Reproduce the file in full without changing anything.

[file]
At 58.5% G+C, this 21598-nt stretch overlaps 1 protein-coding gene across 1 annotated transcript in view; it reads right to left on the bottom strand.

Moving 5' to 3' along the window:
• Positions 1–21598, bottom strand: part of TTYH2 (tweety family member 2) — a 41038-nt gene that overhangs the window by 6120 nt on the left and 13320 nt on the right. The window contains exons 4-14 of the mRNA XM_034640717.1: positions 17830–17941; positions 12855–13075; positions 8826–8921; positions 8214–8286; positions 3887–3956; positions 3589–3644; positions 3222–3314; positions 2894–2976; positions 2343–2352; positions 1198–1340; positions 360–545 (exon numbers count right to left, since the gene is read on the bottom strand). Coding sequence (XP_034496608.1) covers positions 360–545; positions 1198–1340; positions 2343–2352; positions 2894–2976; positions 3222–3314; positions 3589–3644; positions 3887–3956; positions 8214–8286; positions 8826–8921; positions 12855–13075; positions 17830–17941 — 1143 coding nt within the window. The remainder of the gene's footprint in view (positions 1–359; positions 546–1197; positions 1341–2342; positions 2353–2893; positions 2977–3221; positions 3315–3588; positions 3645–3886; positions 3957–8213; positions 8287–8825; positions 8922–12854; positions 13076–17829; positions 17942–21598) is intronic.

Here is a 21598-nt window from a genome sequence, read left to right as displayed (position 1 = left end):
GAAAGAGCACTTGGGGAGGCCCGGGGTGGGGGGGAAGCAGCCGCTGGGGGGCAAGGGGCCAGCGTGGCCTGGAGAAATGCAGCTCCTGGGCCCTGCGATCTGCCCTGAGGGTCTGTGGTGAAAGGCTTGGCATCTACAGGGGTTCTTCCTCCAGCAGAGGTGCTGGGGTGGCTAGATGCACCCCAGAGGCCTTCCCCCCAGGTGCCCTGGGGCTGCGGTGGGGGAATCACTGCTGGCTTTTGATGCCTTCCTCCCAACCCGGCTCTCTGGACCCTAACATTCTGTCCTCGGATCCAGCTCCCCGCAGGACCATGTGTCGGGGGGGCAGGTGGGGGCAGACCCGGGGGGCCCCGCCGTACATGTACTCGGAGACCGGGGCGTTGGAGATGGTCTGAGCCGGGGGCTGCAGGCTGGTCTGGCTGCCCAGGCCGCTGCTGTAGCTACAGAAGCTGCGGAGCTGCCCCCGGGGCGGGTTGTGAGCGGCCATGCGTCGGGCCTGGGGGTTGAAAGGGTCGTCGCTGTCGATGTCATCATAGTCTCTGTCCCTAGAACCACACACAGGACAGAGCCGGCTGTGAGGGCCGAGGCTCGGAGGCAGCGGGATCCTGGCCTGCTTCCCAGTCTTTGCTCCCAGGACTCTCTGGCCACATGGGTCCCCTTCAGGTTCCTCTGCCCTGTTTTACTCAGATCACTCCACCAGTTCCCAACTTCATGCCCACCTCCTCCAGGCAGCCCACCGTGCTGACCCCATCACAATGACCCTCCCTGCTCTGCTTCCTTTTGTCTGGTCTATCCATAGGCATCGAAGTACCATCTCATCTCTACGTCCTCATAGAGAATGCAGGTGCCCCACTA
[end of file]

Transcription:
At 58.5% G+C, this 21598-nt stretch overlaps 1 protein-coding gene across 1 annotated transcript in view; it reads right to left on the bottom strand.

Moving 5' to 3' along the window:
• Positions 1–21598, bottom strand: part of TTYH2 (tweety family member 2) — a 41038-nt gene that overhangs the window by 6120 nt on the left and 13320 nt on the right. The window contains exons 4-14 of the mRNA XM_034640717.1: positions 17830–17941; positions 12855–13075; positions 8826–8921; positions 8214–8286; positions 3887–3956; positions 3589–3644; positions 3222–3314; positions 2894–2976; positions 2343–2352; positions 1198–1340; positions 360–545 (exon numbers count right to left, since the gene is read on the bottom strand). Coding sequence (XP_034496608.1) covers positions 360–545; positions 1198–1340; positions 2343–2352; positions 2894–2976; positions 3222–3314; positions 3589–3644; positions 3887–3956; positions 8214–8286; positions 8826–8921; positions 12855–13075; positions 17830–17941 — 1143 coding nt within the window. The remainder of the gene's footprint in view (positions 1–359; positions 546–1197; positions 1341–2342; positions 2353–2893; positions 2977–3221; positions 3315–3588; positions 3645–3886; positions 3957–8213; positions 8287–8825; positions 8922–12854; positions 13076–17829; positions 17942–21598) is intronic.

Here is a 21598-nt window from a genome sequence, read left to right as displayed (position 1 = left end):
GAAAGAGCACTTGGGGAGGCCCGGGGTGGGGGGGAAGCAGCCGCTGGGGGGCAAGGGGCCAGCGTGGCCTGGAGAAATGCAGCTCCTGGGCCCTGCGATCTGCCCTGAGGGTCTGTGGTGAAAGGCTTGGCATCTACAGGGGTTCTTCCTCCAGCAGAGGTGCTGGGGTGGCTAGATGCACCCCAGAGGCCTTCCCCCCAGGTGCCCTGGGGCTGCGGTGGGGGAATCACTGCTGGCTTTTGATGCCTTCCTCCCAACCCGGCTCTCTGGACCCTAACATTCTGTCCTCGGATCCAGCTCCCCGCAGGACCATGTGTCGGGGGGGCAGGTGGGGGCAGACCCGGGGGGCCCCGCCGTACATGTACTCGGAGACCGGGGCGTTGGAGATGGTCTGAGCCGGGGGCTGCAGGCTGGTCTGGCTGCCCAGGCCGCTGCTGTAGCTACAGAAGCTGCGGAGCTGCCCCCGGGGCGGGTTGTGAGCGGCCATGCGTCGGGCCTGGGGGTTGAAAGGGTCGTCGCTGTCGATGTCATCATAGTCTCTGTCCCTAGAACCACACACAGGACAGAGCCGGCTGTGAGGGCCGAGGCTCGGAGGCAGCGGGATCCTGGCCTGCTTCCCAGTCTTTGCTCCCAGGACTCTCTGGCCACATGGGTCCCCTTCAGGTTCCTCTGCCCTGTTTTACTCAGATCACTCCACCAGTTCCCAACTTCATGCCCACCTCCTCCAGGCAGCCCACCGTGCTGACCCCATCACAATGACCCTCCCTGCTCTGCTTCCTTTTGTCTGGTCTATCCATAGGCATCGAAGTACCATCTCATCTCTACGTCCTCATAGAGAATGCAGGTGCCCCACTA